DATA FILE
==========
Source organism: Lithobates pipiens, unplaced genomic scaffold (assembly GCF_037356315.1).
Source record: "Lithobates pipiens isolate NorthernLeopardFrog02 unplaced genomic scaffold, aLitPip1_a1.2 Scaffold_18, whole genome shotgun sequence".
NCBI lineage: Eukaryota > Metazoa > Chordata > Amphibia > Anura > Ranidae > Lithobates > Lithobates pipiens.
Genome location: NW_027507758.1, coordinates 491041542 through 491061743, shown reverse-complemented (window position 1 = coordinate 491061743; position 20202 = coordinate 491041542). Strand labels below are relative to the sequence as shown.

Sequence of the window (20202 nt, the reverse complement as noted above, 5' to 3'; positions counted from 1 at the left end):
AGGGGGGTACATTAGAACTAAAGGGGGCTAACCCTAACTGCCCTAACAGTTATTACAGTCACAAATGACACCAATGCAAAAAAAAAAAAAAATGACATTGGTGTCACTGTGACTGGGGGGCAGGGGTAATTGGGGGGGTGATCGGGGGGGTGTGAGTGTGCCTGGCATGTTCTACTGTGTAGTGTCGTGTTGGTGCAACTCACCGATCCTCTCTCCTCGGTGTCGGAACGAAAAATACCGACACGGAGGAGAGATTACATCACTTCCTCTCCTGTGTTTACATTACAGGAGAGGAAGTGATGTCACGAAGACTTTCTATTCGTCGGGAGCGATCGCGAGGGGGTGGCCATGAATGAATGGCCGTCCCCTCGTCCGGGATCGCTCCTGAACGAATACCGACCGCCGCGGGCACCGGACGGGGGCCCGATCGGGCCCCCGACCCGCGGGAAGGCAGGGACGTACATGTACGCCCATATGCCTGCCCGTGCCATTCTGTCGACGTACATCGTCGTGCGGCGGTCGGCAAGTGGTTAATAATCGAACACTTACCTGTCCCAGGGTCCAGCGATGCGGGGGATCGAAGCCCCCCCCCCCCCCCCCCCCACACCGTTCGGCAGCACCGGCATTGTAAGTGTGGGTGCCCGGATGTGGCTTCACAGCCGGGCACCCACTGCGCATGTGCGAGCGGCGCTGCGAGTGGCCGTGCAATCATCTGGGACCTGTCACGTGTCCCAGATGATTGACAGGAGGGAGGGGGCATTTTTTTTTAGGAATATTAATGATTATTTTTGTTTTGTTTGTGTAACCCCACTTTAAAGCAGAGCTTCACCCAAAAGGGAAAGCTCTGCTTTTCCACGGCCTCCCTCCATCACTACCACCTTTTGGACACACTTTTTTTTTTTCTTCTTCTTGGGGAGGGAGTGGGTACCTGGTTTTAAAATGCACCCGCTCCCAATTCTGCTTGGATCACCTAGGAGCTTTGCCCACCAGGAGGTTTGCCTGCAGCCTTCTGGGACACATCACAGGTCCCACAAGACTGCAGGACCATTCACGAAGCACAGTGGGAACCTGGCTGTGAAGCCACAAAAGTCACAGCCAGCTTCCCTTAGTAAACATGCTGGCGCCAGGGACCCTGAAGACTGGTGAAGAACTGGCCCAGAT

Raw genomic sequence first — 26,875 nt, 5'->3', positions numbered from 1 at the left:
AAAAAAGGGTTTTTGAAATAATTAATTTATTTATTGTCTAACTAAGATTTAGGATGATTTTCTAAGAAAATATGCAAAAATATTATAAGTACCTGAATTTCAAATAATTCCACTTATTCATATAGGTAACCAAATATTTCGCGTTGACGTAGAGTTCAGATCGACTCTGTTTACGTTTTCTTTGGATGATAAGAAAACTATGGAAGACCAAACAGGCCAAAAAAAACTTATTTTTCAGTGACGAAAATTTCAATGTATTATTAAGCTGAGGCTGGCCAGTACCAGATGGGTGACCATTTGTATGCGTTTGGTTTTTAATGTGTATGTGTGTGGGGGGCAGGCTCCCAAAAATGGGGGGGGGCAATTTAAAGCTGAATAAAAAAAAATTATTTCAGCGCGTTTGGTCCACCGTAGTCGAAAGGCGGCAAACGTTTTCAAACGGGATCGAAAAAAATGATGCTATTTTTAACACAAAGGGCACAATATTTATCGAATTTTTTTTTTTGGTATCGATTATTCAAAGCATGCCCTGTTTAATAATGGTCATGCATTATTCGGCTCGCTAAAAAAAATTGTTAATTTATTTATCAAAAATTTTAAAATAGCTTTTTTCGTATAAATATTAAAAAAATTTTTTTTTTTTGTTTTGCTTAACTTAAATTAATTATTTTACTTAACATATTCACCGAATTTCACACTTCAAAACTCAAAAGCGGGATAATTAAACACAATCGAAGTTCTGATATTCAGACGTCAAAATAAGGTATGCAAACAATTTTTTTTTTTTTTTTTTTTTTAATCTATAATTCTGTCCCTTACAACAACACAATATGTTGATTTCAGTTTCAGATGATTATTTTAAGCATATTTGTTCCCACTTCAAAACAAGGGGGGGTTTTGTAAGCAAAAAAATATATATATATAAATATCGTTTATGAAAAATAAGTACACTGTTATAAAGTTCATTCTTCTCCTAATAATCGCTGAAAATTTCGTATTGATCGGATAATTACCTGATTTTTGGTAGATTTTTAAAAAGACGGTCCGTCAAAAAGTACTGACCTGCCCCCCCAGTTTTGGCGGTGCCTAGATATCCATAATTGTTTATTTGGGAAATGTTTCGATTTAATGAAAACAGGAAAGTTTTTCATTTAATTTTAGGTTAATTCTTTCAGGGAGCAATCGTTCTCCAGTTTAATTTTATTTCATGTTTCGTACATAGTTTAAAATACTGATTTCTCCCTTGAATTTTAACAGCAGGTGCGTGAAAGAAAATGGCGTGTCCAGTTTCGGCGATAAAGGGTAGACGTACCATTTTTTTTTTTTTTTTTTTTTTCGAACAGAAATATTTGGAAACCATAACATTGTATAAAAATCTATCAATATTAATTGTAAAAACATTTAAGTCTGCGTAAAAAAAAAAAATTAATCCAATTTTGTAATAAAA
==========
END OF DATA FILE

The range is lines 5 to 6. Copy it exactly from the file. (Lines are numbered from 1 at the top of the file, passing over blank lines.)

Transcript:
Sequence of the window (20202 nt, the reverse complement as noted above, 5' to 3'; positions counted from 1 at the left end):
AGGGGGGTACATTAGAACTAAAGGGGGCTAACCCTAACTGCCCTAACAGTTATTACAGTCACAAATGACACCAATGCAAAAAAAAAAAAAAATGACATTGGTGTCACTGTGACTGGGGGGCAGGGGTAATTGGGGGGGTGATCGGGGGGGTGTGAGTGTGCCTGGCATGTTCTACTGTGTAGTGTCGTGTTGGTGCAACTCACCGATCCTCTCTCCTCGGTGTCGGAACGAAAAATACCGACACGGAGGAGAGATTACATCACTTCCTCTCCTGTGTTTACATTACAGGAGAGGAAGTGATGTCACGAAGACTTTCTATTCGTCGGGAGCGATCGCGAGGGGGTGGCCATGAATGAATGGCCGTCCCCTCGTCCGGGATCGCTCCTGAACGAATACCGACCGCCGCGGGCACCGGACGGGGGCCCGATCGGGCCCCCGACCCGCGGGAAGGCAGGGACGTACATGTACGCCCATATGCCTGCCCGTGCCATTCTGTCGACGTACATCGTCGTGCGGCGGTCGGCAAGTGGTTAATAATCGAACACTTACCTGTCCCAGGGTCCAGCGATGCGGGGGATCGAAGCCCCCCCCCCCCCCCCCCCCACACCGTTCGGCAGCACCGGCATTGTAAGTGTGGGTGCCCGGATGTGGCTTCACAGCCGGGCACCCACTGCGCATGTGCGAGCGGCGCTGCGAGTGGCCGTGCAATCATCTGGGACCTGTCACGTGTCCCAGATGATTGACAGGAGGGAGGGGGCATTTTTTTTTAGGAATATTAATGATTATTTTTGTTTTGTTTGTGTAACCCCACTTTAAAGCAGAGCTTCACCCAAAAGGGAAAGCTCTGCTTTTCCACGGCCTCCCTCCATCACTACCACCTTTTGGACACACTTTTTTTTTTTCTTCTTCTTGGGGAGGGAGTGGGTACCTGGTTTTAAAATGCACCCGCTCCCAATTCTGCTTGGATCACCTAGGAGCTTTGCCCACCAGGAGGTTTGCCTGCAGCCTTCTGGGACACATCACAGGTCCCACAAGACTGCAGGACCATTCACGAAGCACAGTGGGAACCTGGCTGTGAAGCCACAAAAGTCACAGCCAGCTTCCCTTAGTAAACATGCTGGCGCCAGGGACCCTGAAGACTGGTGAAGAACTGGCCCAGAT